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Tuesday, January 25, 2022

Don Martin: The good, bad and ugly of the new Trudeau cabinet

OTTAWA —
Keeping in mind that being a Justin Trudeau cabinet minister means you’re a force-fed enabler of the Prime Minister’s agenda more than influencer of policy direction, there are good, bad and ugly moves to be observed in Tuesday’s swearing-in ceremony.

The over-arching theme is how this gaggle of ministers is more lapdog than usual, where a long, loyal, sycophantic friendship to the prime minister appears to be THE critical consideration for a ticket to The Show.

How else to explain Melanie Joly being elevated from mid-level cabinet underachiever to become the high-profile face of Canada as foreign affairs minister?

From botching Canada’s 150th birthday – including that infamous $5-million skating rink on Parliament Hill – to her recent invisibility in Tourism, there is precious little sign she’s primed to take on the diplomatic world.

But her friendship with Trudeau and her Liberal party organization skills are allegedly strong, so apparently that’s enough of a qualifier for what is traditionally the third most influential post in cabinet.

Then there’s the hot-potato-drop of Canada’s first astronaut from cabinet, the kicking of Marc Garneau out of prime ministerial orbit for a reward to be named later.

Although Garneau was a mediocre force of personality in Foreign Affairs, he hardly rated becoming the shooting star of this shuffle.

That should’ve been former defence minister Harjit Sajjan, a chronic force of ineptitude who clings to the perks of cabinet with a hard-to-botch gig in International Development that’s mostly handing out humanitarian cheques.

His replacement, Anita Anand, will be well received as a woman in charge of finally cleaning up the epidemic of sexual misconduct allegations rifling the ranks of military leadership.

While her claim to political fame in Procurement was basically buying every COVID-19 vaccine on the world market with price being no obstacle, things will get a lot more complicated as she sets out to exorcise the cultural demons in national defence ranks. She needs to succeed.

And then there’s Trudeau flipping the bird at Alberta’s energy industry.

He shuffled energy sympathizer Seamus O’Regan aside from Natural Resources (demoted to Labour) and replaced him with former environment minister Jonathan Wilkinson, who probably wouldn’t know a pumpjack from a tire iron.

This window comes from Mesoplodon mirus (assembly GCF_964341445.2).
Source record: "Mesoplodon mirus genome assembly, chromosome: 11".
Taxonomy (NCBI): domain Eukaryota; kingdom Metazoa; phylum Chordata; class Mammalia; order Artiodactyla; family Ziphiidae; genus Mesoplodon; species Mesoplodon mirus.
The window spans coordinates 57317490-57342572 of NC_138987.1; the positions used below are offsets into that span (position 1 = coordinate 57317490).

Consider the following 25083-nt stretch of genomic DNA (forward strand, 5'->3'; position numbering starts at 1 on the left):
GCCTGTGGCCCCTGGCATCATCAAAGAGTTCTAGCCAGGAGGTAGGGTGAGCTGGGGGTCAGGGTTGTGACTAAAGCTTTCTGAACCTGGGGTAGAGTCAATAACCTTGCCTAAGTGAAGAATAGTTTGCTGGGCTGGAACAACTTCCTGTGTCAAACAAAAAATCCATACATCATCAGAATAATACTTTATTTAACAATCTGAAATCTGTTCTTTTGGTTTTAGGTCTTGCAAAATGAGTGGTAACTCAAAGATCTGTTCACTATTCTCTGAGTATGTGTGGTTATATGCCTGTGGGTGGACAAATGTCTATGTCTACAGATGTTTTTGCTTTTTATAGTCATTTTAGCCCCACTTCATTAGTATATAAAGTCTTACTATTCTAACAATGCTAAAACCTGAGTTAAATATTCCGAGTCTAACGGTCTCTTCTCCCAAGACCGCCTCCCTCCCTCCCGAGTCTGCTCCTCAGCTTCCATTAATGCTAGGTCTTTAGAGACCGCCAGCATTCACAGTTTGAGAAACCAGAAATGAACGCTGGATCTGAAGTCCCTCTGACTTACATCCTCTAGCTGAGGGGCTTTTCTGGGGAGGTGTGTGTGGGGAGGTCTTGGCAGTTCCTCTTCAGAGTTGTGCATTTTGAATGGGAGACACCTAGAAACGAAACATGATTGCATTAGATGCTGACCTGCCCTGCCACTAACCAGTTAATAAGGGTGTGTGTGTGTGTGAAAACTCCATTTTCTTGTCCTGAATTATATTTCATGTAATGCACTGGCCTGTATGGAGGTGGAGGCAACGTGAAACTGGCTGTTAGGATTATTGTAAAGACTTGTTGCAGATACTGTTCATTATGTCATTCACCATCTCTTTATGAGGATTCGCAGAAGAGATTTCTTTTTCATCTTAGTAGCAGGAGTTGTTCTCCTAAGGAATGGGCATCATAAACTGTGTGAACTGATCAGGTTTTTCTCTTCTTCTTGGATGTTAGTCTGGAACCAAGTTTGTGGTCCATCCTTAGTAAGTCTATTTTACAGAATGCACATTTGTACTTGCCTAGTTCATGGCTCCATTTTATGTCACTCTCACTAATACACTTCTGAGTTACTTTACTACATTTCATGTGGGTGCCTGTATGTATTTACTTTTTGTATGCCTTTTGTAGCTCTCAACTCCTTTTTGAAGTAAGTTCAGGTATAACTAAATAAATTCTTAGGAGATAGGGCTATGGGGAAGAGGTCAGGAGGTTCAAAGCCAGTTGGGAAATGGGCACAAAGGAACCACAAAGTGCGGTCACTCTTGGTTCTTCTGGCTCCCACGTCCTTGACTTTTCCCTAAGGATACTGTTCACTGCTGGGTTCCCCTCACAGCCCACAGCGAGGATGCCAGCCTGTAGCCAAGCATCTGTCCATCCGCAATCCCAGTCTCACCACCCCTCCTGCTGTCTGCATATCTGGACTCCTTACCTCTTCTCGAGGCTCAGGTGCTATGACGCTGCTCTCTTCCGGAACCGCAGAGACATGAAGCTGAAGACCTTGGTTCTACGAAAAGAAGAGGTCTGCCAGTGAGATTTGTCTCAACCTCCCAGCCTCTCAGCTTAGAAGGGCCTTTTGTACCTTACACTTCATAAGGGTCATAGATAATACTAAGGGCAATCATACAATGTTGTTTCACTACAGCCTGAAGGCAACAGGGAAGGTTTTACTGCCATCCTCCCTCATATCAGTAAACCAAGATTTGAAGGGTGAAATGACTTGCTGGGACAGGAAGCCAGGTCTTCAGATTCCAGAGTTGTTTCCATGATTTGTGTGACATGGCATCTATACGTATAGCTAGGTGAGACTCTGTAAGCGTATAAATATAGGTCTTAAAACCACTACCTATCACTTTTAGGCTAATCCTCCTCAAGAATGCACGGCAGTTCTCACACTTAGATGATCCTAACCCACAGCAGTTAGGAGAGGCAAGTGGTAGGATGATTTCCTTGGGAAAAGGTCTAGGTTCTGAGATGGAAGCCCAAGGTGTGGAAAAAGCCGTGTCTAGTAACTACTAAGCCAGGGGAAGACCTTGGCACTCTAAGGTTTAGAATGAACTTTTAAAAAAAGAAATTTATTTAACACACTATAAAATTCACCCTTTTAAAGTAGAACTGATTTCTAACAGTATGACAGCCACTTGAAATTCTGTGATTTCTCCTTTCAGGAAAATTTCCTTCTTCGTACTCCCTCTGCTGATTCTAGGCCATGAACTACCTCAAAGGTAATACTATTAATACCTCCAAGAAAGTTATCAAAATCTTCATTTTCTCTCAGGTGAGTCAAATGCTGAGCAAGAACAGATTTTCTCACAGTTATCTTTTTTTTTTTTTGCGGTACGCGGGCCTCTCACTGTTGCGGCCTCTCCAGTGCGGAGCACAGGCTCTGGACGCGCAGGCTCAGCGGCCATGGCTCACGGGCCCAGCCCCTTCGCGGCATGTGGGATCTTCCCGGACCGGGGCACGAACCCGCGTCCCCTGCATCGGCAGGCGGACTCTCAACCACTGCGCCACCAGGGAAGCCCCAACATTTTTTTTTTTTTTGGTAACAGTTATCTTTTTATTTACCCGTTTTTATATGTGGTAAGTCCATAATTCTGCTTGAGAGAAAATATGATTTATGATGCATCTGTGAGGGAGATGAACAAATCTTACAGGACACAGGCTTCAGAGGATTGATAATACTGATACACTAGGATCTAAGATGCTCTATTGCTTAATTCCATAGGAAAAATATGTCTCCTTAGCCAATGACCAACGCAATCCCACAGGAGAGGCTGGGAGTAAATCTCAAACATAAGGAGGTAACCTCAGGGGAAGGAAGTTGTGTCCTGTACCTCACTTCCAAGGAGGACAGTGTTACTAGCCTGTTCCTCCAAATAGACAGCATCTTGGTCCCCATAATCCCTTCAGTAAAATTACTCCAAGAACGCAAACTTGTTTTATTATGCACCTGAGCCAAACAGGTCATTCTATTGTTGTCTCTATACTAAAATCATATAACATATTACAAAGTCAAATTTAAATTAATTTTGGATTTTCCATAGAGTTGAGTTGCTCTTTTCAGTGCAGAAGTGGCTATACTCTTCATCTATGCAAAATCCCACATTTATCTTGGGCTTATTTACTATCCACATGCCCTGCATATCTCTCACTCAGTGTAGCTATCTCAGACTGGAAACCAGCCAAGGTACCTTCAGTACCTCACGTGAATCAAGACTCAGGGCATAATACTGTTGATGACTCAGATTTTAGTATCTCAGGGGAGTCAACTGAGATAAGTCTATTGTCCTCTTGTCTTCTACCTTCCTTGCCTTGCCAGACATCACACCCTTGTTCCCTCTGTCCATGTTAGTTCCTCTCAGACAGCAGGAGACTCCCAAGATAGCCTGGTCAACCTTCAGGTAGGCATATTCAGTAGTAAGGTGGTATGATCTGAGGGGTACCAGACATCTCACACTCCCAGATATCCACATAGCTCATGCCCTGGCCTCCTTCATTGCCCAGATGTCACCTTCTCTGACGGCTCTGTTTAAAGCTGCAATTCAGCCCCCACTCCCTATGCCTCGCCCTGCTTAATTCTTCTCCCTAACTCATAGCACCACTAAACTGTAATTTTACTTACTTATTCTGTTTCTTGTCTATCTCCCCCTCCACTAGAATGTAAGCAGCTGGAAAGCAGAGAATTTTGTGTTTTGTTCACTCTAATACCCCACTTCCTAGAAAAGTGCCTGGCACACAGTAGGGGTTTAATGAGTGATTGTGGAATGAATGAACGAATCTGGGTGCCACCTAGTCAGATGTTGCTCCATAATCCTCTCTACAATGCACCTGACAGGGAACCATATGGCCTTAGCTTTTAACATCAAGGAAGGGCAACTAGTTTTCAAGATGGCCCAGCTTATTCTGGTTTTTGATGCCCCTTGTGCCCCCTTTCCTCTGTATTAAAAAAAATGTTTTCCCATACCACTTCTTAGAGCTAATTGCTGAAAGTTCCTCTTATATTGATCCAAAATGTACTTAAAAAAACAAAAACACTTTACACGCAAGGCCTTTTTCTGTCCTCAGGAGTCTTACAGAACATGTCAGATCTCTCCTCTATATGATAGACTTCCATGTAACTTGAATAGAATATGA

That sure sign of rough oilpatch waters ahead went whitecap when Trudeau elevated former Greenpeace anti-oil activist Stephen Guilbeault to the portfolio of his dreams in Environment. Cue the outrage from Alberta premier Jason Kenney.

That one-two punch of bad oilpatch news landed in a cabinet lineup where Newfoundland, with barely half the population of Calgary, got two ministers while Alberta was given one low-level minister in Tourism.

Now that’s an equalization problem to get miffed about but, of course, it would help if Alberta elected more than two MPs in the governing party.

Suffice to say there are empty drawers in this curious cabinet, veterans and rookies appointed for geography, gender or ethnic reasons over merit, but I will spare analysis of that list because, in most cases, it would be the last time you ever heard of those ministers.

So the 2021 post-election poodle patch sets out to tackle a probable two-year minority government lifespan with a very clear mandate – deliver a legacy for Justin Trudeau before he bows out.

That suggests few difficult or controversial policies ahead beyond an enhanced emphasis on fighting climate change, taking Indigenous reconciliation to the next level and making progress on easing the housing supply crisis with a dedicated minister to the task.

(As an aside, gender parity should’ve been abandoned in this cabinet. Many of the rookie MPs are very impressive women, suggesting men could’ve and arguably should’ve been pushed into the minority to produce an even stronger group.)

But with early signs of Trudeau checking out, starting with that inexplicable Tofino surfing debacle, the most powerful ministerial promotion in this cabinet was never explicably named.

That would be Chrystia Freeland: Minister of post-Trudeau Transition.

That’s the bottom line.

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